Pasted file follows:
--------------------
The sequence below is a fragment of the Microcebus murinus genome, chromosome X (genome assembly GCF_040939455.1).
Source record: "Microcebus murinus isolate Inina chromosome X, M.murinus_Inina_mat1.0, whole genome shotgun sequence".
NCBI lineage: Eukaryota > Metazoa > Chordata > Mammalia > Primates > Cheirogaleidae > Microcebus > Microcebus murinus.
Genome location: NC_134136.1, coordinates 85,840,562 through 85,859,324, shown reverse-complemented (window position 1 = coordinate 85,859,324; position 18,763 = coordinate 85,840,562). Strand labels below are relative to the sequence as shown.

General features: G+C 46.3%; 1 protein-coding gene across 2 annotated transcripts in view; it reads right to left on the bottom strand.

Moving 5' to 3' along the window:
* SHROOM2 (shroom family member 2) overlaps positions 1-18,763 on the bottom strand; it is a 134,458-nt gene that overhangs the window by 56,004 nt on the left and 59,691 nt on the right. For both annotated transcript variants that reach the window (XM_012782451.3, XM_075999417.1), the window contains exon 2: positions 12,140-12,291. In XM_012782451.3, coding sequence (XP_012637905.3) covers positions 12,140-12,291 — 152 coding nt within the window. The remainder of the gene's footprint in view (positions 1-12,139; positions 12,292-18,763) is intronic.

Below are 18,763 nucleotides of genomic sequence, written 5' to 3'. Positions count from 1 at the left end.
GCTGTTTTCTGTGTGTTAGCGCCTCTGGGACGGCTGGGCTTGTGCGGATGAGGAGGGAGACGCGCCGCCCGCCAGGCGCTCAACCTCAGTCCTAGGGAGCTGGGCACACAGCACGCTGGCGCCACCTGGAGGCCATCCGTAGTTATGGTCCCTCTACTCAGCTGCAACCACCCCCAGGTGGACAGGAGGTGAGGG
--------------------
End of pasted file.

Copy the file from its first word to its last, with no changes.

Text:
The sequence below is a fragment of the Microcebus murinus genome, chromosome X (genome assembly GCF_040939455.1).
Source record: "Microcebus murinus isolate Inina chromosome X, M.murinus_Inina_mat1.0, whole genome shotgun sequence".
NCBI lineage: Eukaryota > Metazoa > Chordata > Mammalia > Primates > Cheirogaleidae > Microcebus > Microcebus murinus.
Genome location: NC_134136.1, coordinates 85,840,562 through 85,859,324, shown reverse-complemented (window position 1 = coordinate 85,859,324; position 18,763 = coordinate 85,840,562). Strand labels below are relative to the sequence as shown.

General features: G+C 46.3%; 1 protein-coding gene across 2 annotated transcripts in view; it reads right to left on the bottom strand.

Moving 5' to 3' along the window:
* SHROOM2 (shroom family member 2) overlaps positions 1-18,763 on the bottom strand; it is a 134,458-nt gene that overhangs the window by 56,004 nt on the left and 59,691 nt on the right. For both annotated transcript variants that reach the window (XM_012782451.3, XM_075999417.1), the window contains exon 2: positions 12,140-12,291. In XM_012782451.3, coding sequence (XP_012637905.3) covers positions 12,140-12,291 — 152 coding nt within the window. The remainder of the gene's footprint in view (positions 1-12,139; positions 12,292-18,763) is intronic.

Below are 18,763 nucleotides of genomic sequence, written 5' to 3'. Positions count from 1 at the left end.
GCTGTTTTCTGTGTGTTAGCGCCTCTGGGACGGCTGGGCTTGTGCGGATGAGGAGGGAGACGCGCCGCCCGCCAGGCGCTCAACCTCAGTCCTAGGGAGCTGGGCACACAGCACGCTGGCGCCACCTGGAGGCCATCCGTAGTTATGGTCCCTCTACTCAGCTGCAACCACCCCCAGGTGGACAGGAGGTGAGGG